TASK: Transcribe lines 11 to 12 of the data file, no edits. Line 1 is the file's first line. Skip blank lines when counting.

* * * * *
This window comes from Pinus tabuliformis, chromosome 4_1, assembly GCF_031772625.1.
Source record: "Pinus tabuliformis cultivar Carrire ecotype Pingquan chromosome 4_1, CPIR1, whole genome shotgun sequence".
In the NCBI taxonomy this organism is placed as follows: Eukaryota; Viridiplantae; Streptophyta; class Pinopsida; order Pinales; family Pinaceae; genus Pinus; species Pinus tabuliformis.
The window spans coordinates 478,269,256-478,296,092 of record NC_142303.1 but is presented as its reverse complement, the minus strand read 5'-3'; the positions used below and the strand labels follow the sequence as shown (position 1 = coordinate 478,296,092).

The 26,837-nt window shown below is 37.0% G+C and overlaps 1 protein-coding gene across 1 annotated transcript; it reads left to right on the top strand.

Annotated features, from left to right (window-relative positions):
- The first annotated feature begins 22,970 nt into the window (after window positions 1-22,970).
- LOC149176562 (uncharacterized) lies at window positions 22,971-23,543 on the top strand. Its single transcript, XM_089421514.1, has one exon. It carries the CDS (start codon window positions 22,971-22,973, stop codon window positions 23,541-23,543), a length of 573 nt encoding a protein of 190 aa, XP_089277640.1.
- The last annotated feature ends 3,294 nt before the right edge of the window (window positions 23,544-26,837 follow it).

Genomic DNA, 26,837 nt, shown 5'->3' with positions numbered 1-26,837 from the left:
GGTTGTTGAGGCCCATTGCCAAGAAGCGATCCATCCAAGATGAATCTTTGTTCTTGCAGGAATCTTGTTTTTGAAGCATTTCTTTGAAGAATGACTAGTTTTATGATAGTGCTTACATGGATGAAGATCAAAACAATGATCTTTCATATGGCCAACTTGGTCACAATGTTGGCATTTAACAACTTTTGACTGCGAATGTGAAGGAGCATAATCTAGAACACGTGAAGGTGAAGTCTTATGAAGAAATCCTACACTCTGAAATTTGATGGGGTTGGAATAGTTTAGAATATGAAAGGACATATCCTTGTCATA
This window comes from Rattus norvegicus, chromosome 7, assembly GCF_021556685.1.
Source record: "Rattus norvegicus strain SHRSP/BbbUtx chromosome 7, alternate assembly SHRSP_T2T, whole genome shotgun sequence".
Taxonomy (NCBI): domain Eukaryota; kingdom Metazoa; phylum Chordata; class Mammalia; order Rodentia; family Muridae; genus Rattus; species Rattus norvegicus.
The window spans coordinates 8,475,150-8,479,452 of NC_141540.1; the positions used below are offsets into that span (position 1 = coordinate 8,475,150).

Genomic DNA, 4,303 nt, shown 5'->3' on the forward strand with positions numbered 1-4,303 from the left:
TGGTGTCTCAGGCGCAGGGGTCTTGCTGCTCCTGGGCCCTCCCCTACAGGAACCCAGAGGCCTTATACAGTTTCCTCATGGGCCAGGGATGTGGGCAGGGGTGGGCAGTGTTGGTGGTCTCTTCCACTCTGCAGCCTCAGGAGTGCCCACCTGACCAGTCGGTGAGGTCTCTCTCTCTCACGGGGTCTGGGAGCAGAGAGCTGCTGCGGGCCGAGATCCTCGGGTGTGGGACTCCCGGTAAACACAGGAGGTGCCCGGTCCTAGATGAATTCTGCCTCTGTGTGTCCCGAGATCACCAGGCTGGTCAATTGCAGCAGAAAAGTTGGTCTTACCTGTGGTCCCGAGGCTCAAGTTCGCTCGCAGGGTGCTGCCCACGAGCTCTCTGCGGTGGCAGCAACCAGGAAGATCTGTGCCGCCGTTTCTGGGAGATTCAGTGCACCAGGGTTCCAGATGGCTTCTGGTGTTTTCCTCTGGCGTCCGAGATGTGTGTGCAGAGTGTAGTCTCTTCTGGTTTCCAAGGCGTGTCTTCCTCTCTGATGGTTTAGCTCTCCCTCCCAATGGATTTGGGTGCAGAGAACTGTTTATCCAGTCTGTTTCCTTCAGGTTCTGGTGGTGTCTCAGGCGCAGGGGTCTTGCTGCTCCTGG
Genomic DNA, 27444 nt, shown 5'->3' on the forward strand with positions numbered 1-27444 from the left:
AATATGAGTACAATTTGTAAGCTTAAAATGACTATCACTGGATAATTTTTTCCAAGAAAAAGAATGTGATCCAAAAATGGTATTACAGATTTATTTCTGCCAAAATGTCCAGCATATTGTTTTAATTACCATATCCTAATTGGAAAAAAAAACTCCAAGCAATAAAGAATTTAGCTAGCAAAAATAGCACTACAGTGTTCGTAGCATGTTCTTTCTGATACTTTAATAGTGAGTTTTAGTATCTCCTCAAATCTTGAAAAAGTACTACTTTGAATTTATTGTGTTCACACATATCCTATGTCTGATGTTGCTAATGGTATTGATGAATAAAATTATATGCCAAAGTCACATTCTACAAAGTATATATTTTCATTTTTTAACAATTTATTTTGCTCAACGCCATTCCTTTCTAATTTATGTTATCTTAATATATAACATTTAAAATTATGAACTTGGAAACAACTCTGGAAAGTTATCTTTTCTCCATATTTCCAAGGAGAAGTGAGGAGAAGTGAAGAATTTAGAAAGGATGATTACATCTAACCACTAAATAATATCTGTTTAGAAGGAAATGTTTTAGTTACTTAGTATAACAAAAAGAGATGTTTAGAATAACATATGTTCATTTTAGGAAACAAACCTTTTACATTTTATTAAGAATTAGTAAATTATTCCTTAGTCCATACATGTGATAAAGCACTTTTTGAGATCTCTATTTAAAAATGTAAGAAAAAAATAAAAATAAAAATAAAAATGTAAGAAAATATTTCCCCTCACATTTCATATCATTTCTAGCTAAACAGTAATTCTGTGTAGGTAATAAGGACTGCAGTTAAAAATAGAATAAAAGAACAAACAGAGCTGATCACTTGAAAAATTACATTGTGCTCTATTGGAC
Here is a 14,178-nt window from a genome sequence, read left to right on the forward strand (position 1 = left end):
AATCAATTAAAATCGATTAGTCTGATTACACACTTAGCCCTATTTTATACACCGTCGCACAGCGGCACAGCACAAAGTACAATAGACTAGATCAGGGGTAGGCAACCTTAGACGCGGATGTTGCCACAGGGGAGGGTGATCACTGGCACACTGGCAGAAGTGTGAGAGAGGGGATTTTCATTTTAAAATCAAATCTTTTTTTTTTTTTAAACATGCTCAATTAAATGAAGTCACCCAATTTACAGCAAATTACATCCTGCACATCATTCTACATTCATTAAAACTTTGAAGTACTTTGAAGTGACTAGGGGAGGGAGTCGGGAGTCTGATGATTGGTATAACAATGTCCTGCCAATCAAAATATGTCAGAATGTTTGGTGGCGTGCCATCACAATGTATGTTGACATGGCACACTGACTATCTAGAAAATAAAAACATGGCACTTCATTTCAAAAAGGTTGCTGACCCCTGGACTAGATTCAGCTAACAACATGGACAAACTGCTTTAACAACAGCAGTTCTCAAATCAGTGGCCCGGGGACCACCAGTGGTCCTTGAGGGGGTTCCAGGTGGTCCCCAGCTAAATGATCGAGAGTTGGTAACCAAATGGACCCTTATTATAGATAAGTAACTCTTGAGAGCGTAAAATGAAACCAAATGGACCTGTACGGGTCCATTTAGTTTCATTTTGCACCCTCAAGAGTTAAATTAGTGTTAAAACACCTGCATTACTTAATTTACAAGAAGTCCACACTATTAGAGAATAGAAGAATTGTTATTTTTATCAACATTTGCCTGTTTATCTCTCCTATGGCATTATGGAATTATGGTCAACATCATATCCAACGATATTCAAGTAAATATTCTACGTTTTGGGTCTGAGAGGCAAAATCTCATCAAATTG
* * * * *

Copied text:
GGTTGTTGAGGCCCATTGCCAAGAAGCGATCCATCCAAGATGAATCTTTGTTCTTGCAGGAATCTTGTTTTTGAAGCATTTCTTTGAAGAATGACTAGTTTTATGATAGTGCTTACATGGATGAAGATCAAAACAATGATCTTTCATATGGCCAACTTGGTCACAATGTTGGCATTTAACAACTTTTGACTGCGAATGTGAAGGAGCATAATCTAGAACACGTGAAGGTGAAGTCTTATGAAGAAATCCTACACTCTGAAATTTGATGGGGTTGGAATAGTTTAGAATATGAAAGGACATATCCTTGTCATA
This window comes from Rattus norvegicus, chromosome 7, assembly GCF_021556685.1.